A selection of autumn-flowering bulbs

Don’t know about you, but when I think of bulbs I think of spring – yet there are plenty of bulbs that flower at other times of the year too. And although the title of this post says ‘autumn’, in mid- to late March we’ve experienced hot, humid days and I’d have called it late summer, despite what the calendar says.

Wandering through a lovely garden in Morrinsville I came across a flowering clump of Colchicum speciosum. Commonly called autumn crocus, “they are among the few autumn-flowering bulbs that are sufficiently vigorous to thrive in normal garden situations”, according to Jack Hobbs and Terry Hatch in Bulbs for NZ Gardeners (Godwit, 1994), who go on to add that C. speciosum is “delightfully fragrant”.

Colchicum speciosum. Photo: Sandra Simpson

The bulbs are native to northern Turkey, northern Iran and the Caucasus region and are named after Colchis, an area on the Black Sea in Georgia. They are related to crocus but not closely – one way to tell them apart, besides the autumn flowering, is that crocuses have three stamens and Colchicums six.

The Telegraph’s garden archive says Colchicums need moisture-retentive, fertile soil to flower well and are best grown in a sheltered spot that enjoys afternoon sun (which encourages a good succession of flowers). Plant  7.5cm to 10cm deep.

Enrich poorer soils by adding good, friable compost. However, if your soil tends to heavy, improve drainage by adding coarse grit. Top dress with well-rotted manure or garden compost during dormancy and use a foliar feed, such as seaweed extract, in spring. Don’t cut off unsightly leaves; they need to die down naturally to replenish the corm.

The trick for good flowering, as with many of these ‘naked’ blooms (they flower before foliage appears), is to leave the bulbs undisturbed, letting them naturalise and clump up – so if you can’t stand the sight of the dying foliage it might be best to plant them behind something low-growing to disguise the worst of it.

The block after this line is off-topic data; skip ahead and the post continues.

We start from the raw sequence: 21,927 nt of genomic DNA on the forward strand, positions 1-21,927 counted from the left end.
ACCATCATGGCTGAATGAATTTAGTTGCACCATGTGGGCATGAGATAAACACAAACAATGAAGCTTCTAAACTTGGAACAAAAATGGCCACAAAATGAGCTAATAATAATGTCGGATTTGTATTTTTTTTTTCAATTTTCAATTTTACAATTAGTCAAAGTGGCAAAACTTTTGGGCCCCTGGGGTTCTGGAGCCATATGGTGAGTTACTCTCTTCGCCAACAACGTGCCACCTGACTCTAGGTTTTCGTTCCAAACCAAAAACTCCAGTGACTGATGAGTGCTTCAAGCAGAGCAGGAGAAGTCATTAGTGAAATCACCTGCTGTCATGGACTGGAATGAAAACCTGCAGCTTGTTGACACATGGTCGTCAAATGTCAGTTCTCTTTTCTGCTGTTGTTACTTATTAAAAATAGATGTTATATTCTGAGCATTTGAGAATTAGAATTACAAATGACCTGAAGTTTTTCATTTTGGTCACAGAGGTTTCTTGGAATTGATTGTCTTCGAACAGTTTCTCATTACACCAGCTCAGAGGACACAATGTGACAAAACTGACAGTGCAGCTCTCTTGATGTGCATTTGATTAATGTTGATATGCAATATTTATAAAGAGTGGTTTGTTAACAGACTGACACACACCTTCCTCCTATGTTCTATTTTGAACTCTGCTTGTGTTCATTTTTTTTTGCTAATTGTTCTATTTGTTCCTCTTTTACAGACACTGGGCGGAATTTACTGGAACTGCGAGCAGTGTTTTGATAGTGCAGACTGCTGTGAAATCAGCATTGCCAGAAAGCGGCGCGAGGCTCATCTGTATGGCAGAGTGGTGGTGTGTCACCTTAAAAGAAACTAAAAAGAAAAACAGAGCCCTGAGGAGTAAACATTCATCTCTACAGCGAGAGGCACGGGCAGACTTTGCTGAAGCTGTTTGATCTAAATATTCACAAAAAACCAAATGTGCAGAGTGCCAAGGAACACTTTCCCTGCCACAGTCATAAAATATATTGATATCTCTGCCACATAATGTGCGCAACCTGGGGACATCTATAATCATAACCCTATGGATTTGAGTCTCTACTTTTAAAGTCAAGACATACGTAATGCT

In case you think the advice to leave these bulbs undisturbed is a bit dramatic, learn from my mistake. About 4 years ago I divided a large group of white Amaryllis belladonna … and am still waiting for them to come back into flower!

A. belladonna is the true ‘naked lady’ and hails from the Cape Province of South Africa. These bulbs love good drainage and being sun-baked through the summer (plant with the necks above ground).

A mass flowering of Amaryllis belladonna in Wellington’s historic Bolton Street Cemetery. Photo: Sandra Simpson

The name Amaryllis is derived from the Greek ‘to sparkle’, while the Latin belladonna means ‘beautiful lady’. A pretty name for a flower that is particularly striking en masse.

Native to South America, Zephyranthes candida (rain lily) flowers in late summer after rain (or watering) with several flushes often occurring until late autumn. This is another crocus-type flower, although a much smaller plant than Colchicum speciosum at about 30cm high. Everything I read about Z. candida, which flowers with its erect, grassy foliage in place, says it ‘multiplies rapidly’ (so consider yourself warned).

Rain sparks Zephyranthes candida into flower. This photo was taken in Eden Garden, Auckland, where the bulbs were planted under big trees. Photo: Sandra Simpson



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